Signs and Symptoms of Age-Related Macular Degeneration

Age-related macular degeneration (AMD) is the leading cause of vision loss—more than cataracts and glaucoma together—and affects more than 10 million people in the U.S., according to the American Macular Degeneration Foundation.

woman looking through glassesAMD is caused by the deterioration of the central portion of the retina. In basic terms, the retina records the images the eye sees and then sends those images through the optic nerve to be processed by the brain. The central portion of the retina is the macula, which is responsible for focusing central vision in the eye. This controls the ability to recognize faces and colors, read and see objects in fine detail.

Vision is affected when the cells of the macula begin to deteriorate. This means images aren’t received correctly in the brain. In its early stage, AMD doesn’t affect vision. As the disease progresses, however, one might experience wavy or blurred vision. And if it continues to progress, the central vision may be completely lost. Those with very advanced macular degeneration are considered legally blind. 

It’s important to note that AMD does not affect peripheral (side) vision.

What signs and symptoms of AMD should you watch out for?

Two Types of AMD

There are two basic types of AMD, dry and wet. All AMD starts as dry, but some cases develop into wet AMD. Overall, about 85-90% of cases are the dry type, and 10-15% are the wet type.

While the two types have similar symptoms, there are some important differences.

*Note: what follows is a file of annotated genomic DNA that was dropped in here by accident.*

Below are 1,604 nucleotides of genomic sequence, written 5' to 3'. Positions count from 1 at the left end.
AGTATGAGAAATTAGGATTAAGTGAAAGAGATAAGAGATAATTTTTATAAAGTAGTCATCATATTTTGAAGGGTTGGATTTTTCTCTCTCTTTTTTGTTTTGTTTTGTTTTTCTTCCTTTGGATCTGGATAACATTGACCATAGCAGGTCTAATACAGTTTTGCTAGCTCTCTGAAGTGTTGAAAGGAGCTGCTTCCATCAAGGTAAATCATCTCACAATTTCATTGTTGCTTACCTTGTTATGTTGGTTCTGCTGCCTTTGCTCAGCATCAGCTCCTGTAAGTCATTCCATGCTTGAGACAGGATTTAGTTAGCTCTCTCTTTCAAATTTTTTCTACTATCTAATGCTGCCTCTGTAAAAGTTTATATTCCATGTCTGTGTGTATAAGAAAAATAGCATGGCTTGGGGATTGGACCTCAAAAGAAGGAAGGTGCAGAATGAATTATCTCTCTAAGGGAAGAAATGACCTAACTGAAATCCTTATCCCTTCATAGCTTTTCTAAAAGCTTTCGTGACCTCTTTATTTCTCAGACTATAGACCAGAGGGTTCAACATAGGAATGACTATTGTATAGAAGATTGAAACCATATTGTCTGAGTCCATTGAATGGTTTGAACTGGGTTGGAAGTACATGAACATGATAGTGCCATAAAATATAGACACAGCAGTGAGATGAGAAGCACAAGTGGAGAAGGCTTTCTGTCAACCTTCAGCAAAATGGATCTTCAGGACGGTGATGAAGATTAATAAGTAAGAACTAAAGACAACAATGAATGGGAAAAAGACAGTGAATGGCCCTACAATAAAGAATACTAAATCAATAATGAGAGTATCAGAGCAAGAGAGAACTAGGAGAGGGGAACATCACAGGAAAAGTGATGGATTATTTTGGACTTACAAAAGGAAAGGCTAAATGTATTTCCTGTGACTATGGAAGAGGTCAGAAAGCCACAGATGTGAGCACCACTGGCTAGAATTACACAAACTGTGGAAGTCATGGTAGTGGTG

Dry AMD has pain-free symptoms that develop gradually, and it usually affects both eyes. If you have it in only one eye, your “good” eye can compensate, which means you might not notice any symptoms. This highlights the importance of regular eye exams.

Symptoms of dry AMD include:

  • visual distortions, like seeing straight lines as bent.
  • decreased central vision in one or both eyes.
  • needing brighter light when reading or doing close work.
  • problems adapting to low light levels, such as those in a dimly lit room.
  • increased blurriness of printed words.
  • diminished intensity or brightness of colors.
  • problems recognizing faces.

Dry AMD can progress to wet (neovascular) macular degeneration, which is when the blood vessels that grow under the retina leak. It usually progresses over years. 


Wet AMD is generally caused by abnormal blood vessels that leak fluid or blood into the macula.

Since wet AMD always begins as dry, early detection and treatment of AMD is critical. If wet AMD is diagnosed, early detection can help curb vision loss and, in some cases, recover vision.

Wet AMD symptoms usually appear suddenly and rapidly worsen. They include:

  • visual distortions, like seeing straight lines as bent.
  • decreased central vision in one or both eyes.
  • diminished intensity or brightness of colors.
  • a well-defined blurry spot or blind spot in your field of vision.
  • a general haziness in your overall vision.
  • a quick onset and rapidly worsening symptoms.

The exact cause of wet AMD is unknown, but it develops in some people who have had dry macular degeneration. 

It can develop in a couple of different ways:

  • Abnormal blood vessel growth. When abnormal blood vessels leak fluid or blood, it interferes with the retina's function. These blood vessels grow from the choroid (the layer of blood vessels between the retina and the outer, firm coat of the eye).
  • Fluid buildup in the back of the eye. When fluid leaks from the choroid, it can collect and may cause a bump in the macula, resulting in vision loss or distortion.

Risk Factors for AMD

Things that can increase your likelihood of developing AMD are: